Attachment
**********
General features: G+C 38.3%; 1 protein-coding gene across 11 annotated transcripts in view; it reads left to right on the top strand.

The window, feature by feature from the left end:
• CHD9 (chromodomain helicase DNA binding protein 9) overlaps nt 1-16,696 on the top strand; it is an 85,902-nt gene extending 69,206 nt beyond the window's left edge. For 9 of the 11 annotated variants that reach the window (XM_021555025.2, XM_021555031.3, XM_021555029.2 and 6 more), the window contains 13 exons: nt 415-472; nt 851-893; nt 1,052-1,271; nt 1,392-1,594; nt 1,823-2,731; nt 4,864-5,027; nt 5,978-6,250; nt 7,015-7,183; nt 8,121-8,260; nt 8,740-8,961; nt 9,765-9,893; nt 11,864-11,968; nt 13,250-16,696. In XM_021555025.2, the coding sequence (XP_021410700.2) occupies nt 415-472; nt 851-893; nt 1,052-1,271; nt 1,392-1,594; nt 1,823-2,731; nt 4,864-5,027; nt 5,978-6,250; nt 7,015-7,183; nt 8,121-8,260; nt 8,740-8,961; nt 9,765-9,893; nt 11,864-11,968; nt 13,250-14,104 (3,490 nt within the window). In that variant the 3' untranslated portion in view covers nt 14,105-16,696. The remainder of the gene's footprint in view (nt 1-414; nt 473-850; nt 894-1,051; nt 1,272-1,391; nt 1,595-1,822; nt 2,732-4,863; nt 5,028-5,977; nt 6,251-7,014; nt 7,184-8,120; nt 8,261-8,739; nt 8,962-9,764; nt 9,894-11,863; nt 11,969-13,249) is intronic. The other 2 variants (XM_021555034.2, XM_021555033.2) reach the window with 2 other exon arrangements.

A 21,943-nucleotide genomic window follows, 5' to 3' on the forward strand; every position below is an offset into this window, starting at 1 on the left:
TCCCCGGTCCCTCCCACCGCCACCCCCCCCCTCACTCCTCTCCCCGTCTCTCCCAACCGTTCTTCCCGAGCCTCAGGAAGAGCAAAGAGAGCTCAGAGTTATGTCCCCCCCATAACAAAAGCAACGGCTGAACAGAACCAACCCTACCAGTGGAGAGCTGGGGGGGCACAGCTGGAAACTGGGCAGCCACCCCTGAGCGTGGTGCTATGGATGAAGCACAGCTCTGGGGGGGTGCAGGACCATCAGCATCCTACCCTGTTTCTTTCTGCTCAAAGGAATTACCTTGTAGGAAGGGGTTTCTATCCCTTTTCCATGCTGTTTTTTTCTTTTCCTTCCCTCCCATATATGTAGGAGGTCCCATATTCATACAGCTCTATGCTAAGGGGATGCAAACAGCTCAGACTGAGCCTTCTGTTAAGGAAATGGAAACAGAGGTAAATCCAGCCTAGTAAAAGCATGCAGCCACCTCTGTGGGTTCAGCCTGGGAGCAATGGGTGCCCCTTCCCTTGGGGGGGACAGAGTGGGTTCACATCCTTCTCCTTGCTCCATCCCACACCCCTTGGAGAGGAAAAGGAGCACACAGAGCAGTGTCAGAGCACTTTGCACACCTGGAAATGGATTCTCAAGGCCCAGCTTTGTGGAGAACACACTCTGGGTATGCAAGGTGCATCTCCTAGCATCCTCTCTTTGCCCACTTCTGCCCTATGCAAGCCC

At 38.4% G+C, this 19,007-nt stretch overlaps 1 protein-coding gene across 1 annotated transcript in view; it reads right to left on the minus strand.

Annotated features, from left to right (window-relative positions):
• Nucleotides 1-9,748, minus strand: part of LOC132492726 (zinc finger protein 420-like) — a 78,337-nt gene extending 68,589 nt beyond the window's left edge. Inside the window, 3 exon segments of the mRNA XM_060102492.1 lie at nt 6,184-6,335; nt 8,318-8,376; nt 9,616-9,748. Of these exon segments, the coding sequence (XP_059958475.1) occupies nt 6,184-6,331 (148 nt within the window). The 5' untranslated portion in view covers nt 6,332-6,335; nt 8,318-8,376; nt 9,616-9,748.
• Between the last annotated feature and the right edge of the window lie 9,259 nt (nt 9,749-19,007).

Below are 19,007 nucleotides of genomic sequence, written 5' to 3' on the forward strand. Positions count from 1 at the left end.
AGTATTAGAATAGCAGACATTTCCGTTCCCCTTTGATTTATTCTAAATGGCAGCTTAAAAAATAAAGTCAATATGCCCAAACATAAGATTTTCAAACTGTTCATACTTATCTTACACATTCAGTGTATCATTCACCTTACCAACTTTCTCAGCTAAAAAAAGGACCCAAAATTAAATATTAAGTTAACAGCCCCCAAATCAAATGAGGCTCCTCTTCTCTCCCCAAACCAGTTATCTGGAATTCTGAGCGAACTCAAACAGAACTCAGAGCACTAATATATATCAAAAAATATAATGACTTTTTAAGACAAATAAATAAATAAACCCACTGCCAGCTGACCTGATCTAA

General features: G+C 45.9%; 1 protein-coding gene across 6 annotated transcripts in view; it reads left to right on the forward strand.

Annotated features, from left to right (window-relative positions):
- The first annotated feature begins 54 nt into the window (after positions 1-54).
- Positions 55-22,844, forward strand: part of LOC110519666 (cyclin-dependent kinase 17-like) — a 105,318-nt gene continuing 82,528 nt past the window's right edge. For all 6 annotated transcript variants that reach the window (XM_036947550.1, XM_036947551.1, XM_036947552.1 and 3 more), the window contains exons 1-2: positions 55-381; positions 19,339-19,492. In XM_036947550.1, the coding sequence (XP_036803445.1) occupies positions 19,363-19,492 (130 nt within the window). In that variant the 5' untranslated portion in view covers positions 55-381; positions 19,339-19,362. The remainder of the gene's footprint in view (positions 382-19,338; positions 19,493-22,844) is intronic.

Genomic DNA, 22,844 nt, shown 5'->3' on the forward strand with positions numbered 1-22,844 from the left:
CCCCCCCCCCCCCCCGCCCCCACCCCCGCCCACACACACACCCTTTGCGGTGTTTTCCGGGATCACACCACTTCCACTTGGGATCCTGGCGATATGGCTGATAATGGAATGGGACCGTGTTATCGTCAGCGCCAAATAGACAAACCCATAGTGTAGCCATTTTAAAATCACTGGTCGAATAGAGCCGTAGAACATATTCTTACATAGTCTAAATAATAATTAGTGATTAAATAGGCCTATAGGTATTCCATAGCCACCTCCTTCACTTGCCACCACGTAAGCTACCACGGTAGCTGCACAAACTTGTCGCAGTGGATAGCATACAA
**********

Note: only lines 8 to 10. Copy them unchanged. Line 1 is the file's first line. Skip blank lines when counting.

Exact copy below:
• Nucleotides 1-9,748, minus strand: part of LOC132492726 (zinc finger protein 420-like) — a 78,337-nt gene extending 68,589 nt beyond the window's left edge. Inside the window, 3 exon segments of the mRNA XM_060102492.1 lie at nt 6,184-6,335; nt 8,318-8,376; nt 9,616-9,748. Of these exon segments, the coding sequence (XP_059958475.1) occupies nt 6,184-6,331 (148 nt within the window). The 5' untranslated portion in view covers nt 6,332-6,335; nt 8,318-8,376; nt 9,616-9,748.
• Between the last annotated feature and the right edge of the window lie 9,259 nt (nt 9,749-19,007).

Below are 19,007 nucleotides of genomic sequence, written 5' to 3' on the forward strand. Positions count from 1 at the left end.